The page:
Since the SBA’s Paycheck Protection Program went into effect last Friday, there has been considerable confusion about eligibility and, in particular, what affiliation rules apply to program applicants. The affiliation rules are important for helping companies determine if they can seek out these important loans.
In this post, we’ll let you know which affiliation rules apply to the program’s applicants and explain some exceptions to the applicable affiliation rules.
An Alaska Native Corporation subsidiary was not affiliated with its parent company and two sister companies under the ostensible subcontractor affiliation rule, even though the company in question would rely on the parent and sister companies for managerial personnel, financial assistance and bonding.
A recent decision of the SBA Office of Hearings and Appeals highlights the breadth of the exemption from affiliation enjoyed by ANC companies.
To encourage joint venturing, the SBA’s size regulations provide a limited exception from affiliation for certain joint venturers: a joint venture qualifies for award of a set-aside contract so long as each venturer, individually, is below the size standard associated with the contract (or one venturer is below the size standard and the other is an SBA-approved mentor, and they have a compliant joint venture agreement). In other words, the SBA ordinarily won’t “affiliate” the joint venturers—that is, add their sizes together—if the joint venture meets the affiliation exception.
Because of this special treatment, it can be easy for the venturers to assume that they are completely exempt from any kind of affiliation. But as the SBA Office of Hearings and Appeals recently confirmed, however, the exception isn’t nearly so broad.
The SBA Office of Hearings and Appeals lacks jurisdiction to consider whether an entity owned by an Indian tribe or Alaska Native Corporation has obtained a substantial unfair competitive advantage within an industry.
In a recent size appeal case, OHA acknowledged that an unfair competitive advantage is an exception to the special affiliation rules that tribally-owned companies ordinarily enjoy–but held that only the SBA Administrator has the power to determine that an Indian tribe or ANC has obtained, or will obtain, such an unfair advantage.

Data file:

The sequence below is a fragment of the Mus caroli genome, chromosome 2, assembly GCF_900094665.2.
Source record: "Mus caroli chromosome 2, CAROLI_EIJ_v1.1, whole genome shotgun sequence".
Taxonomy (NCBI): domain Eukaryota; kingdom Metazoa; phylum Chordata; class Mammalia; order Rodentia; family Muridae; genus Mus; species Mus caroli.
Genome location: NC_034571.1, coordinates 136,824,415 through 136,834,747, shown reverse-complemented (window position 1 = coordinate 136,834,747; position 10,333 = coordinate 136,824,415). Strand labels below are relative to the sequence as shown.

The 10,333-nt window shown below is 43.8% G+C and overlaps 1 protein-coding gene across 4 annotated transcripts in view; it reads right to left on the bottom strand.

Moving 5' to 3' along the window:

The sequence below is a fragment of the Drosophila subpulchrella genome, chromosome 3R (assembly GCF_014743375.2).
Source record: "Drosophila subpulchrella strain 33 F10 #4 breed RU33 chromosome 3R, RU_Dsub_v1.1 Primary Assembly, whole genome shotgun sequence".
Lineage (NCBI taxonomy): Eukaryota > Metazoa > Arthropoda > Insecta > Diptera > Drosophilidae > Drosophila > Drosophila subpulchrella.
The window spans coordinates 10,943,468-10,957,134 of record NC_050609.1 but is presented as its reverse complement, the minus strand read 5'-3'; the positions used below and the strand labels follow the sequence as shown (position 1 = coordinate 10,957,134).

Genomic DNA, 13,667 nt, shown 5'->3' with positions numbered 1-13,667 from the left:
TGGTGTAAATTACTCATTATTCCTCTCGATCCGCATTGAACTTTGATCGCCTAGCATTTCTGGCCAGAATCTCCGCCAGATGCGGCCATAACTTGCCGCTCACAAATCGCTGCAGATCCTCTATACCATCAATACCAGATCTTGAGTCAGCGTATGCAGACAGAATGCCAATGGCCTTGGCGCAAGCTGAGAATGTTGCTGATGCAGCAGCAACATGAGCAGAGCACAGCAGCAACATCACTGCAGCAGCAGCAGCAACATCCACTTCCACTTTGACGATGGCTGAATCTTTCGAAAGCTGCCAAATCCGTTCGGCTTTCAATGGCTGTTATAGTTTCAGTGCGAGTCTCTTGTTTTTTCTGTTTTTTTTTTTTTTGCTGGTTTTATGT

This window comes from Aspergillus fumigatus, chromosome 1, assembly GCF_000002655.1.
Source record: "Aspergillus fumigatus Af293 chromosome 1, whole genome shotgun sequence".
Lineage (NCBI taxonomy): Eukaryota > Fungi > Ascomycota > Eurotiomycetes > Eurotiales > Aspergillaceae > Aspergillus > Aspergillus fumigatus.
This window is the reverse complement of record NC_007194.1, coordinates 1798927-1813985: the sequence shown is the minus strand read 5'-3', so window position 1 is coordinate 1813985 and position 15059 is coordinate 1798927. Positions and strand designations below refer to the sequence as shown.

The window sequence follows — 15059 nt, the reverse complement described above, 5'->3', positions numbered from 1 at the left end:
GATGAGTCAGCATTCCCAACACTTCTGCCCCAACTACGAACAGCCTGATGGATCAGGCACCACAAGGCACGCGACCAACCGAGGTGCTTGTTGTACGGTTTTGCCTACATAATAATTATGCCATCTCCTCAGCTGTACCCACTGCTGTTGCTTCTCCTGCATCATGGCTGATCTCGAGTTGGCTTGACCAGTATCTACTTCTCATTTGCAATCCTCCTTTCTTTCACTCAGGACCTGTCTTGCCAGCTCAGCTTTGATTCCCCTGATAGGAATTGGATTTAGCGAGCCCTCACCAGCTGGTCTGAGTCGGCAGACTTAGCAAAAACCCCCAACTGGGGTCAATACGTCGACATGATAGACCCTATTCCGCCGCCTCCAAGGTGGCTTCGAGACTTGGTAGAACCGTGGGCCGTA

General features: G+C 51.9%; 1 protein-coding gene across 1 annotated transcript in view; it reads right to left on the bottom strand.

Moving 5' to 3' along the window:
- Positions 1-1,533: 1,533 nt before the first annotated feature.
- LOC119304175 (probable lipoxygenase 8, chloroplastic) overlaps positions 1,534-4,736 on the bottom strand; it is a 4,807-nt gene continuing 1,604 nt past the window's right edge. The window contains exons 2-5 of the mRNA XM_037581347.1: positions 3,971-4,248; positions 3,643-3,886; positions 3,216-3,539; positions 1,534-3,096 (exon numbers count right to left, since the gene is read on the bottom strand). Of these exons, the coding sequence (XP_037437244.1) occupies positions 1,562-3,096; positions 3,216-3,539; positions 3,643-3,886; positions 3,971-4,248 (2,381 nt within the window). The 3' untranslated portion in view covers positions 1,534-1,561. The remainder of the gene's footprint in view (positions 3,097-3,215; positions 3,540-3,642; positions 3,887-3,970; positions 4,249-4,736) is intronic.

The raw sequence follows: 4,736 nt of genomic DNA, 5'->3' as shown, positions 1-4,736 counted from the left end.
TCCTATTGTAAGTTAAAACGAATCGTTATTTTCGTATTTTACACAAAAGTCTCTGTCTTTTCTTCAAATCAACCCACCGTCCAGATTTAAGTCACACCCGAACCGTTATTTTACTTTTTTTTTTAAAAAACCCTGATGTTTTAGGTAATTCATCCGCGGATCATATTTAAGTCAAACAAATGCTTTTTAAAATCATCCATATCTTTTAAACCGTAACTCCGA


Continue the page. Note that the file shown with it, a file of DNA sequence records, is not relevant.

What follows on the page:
An 8(a) mentor-protégé agreement, which expired one year after its approval by the SBA, did not protect the 8(a) protégé and its mentor from affiliation–and meant that their 8(a) mentor-protégé joint venture was an ineligible large business.
A recent size appeal decision of the SBA Office of Hearings and Appeals is a cautionary tale for 8(a) protégé and their mentors, and highlights the importance of securing timely SBA reauthorization of 8(a) mentor-protégé agreements.
Under the SBA’s small business affiliation regulations, an otherwise small business can be deemed affiliated with a larger business when the firms share “substantially identical business or other interests.” Under this rule, affiliation will be typically be found, as a matter of law, when a small business concern derives 70% or more of its revenue from another firm.
Because most new businesses don’t start up with numerous clients or contracts, a mechanical application of the 70% rule could be disastrous for a new small business faced with an SBA size determination. Thus, the “start-up” exception to the SBA’s affiliation rules—which applies to relatively new businesses whose revenues from its alleged affiliate are insufficient to sustain business operations—can be the saving grace for a small business trying to earn business from the government.
So it was in a recent case decided by the SBA Office of Hearings and Appeals.